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Who is the pharma customer?

When discussing ‘customer centricity’ in the pharmaceutical industry, a key question is who the pharma customer actually is.

Honestly spoken, depending on who you ask you might get a different answer. I have even watched colleagues working in the same company in related departments talking to each other about “the customer”, “customer value” and “doing things for the customer” … but each of them talking about someone else.

Who are the typical suspects for being the pharma customer

Actually, different functions in a pharma company might have different primary customers, what might also contribute to recurring internal confusion. The following are the typical suspects people might address …

  • for global layer: Country affiliates … where I really appreciate a clear understanding that most things we do in pharma need to create impact locally, there either succeeding or failing. But – beyond the mindset – calling ourselves our own customer is simply rubbish (as already described in another article).
  • for ‘Commercial’ & ‘Medical’: Physicians traditionally seen as the external customer. Traditionally, further top level segmented in key opinion leaders (KOLs), ‘referrers’ and ‘prescribers’, all three being in prio focus of the traditional pharma business model.
  • for ‘Development’: Clinical investigators … a special segment of physicians who are collaborating in the space of new product assessments. This in some disease areas also being a highly competitive space.
  • in general: Healthcare professionals (HCPs) … which includes physicians of any kind, but in addition also other healthcare system providers, like nurses in some countries, caregivers, pharmacists, etc.. Certainly, this broad cover comprises a variety of needs and expectations. Plus, there is a variety of diverging HCP communities depending on disease area and country.
  • for ‘Market Access’: Regulators, payers and governmental bodies … for those of you who are less familiar to healthcare systems, “regulators” are authorities like FDA or EMA, and “payers” are providers like health insurances.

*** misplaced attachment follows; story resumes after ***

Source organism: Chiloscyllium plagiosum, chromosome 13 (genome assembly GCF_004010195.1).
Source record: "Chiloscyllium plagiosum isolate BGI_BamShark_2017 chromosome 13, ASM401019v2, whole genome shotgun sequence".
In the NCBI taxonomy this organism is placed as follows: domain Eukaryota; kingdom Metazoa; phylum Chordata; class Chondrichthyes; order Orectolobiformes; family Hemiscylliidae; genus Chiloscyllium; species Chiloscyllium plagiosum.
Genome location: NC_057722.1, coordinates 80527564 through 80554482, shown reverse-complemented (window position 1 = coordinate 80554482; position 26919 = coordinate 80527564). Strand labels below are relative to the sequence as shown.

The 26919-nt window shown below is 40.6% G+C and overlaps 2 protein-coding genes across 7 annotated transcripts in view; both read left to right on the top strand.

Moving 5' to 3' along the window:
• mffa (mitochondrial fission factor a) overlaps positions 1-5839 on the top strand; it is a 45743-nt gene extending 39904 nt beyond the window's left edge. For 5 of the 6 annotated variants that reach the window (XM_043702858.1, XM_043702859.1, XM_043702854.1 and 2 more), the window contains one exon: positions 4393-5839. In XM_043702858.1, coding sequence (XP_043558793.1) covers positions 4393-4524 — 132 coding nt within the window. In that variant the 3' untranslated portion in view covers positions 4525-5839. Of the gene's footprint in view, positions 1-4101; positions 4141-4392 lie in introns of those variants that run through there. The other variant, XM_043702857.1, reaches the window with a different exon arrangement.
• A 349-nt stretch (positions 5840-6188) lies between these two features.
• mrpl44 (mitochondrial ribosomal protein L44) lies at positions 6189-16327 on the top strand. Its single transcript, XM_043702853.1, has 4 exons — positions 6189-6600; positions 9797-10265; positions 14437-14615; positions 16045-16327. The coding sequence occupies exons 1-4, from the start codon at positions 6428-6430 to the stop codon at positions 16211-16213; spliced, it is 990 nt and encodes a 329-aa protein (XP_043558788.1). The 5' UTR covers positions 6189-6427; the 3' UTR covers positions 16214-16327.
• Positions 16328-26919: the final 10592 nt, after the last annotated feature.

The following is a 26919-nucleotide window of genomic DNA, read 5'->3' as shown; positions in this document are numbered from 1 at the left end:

• for ‘Patient Advocacy’: Patient associations … the “patient officials”, advocating for and representing the needs of patients in their special disease (area).

Those traditional relations have already started to soften up. And for all functions, a new customer segment is continuously arising …

  • Patients … growing to be a much stronger stakeholder than we might be used to. Honestly spoken, for some people in the industry it is still quite difficult to call or see patients as customers. Those of you who know me are already used to that I am strongly and tenaciously advocating for seriously considering the patient as customer.

In summary, it gets quite obvious that the pharma customer is less an individual but an ecosystem of connected stakeholders surrounding the patient as the beneficiary in the center.

visual of the pharma external stakeholder ecosystem
©2020 Christian Velten

What all healthcare system ecosystem stakeholders have in common

Something all players have in common is the patient as a stakeholder. A complex ecosystem arranged around the patient. Or in other words, “patients are the customer … and all that surround them” (inspired by R Vermeulen).

As a consequence, by jointly seeing the patient as the real beneficiary whose needs all should focus on, there is an opportunity to work closer aligned with each other.

Why I am strongly advocating for seriously accepting the patient as the pharma customer
  1. patients actually are the real and true beneficiaries of what we all do and deliver
  2. patients are the shared audience and ambition of all ecosystem players
  3. patients expectations, voices and influence are rapidly growing, also more and more influencing treatment decisions

Today, the major challenge is that pharma does not have appropriate and mature patient-centric business models in place. We speak about patient centricity … but we continue the same old way of doing business being stuck to KOLs, ‘referrers’ and ‘prescribers’. Personally, I am deeply convinced that those enterprises who are bold and capable for a leap forward to innovative patient centric business models, will win the markets of the future.

But this might be a topic for another ‘inspiration’ in the future.

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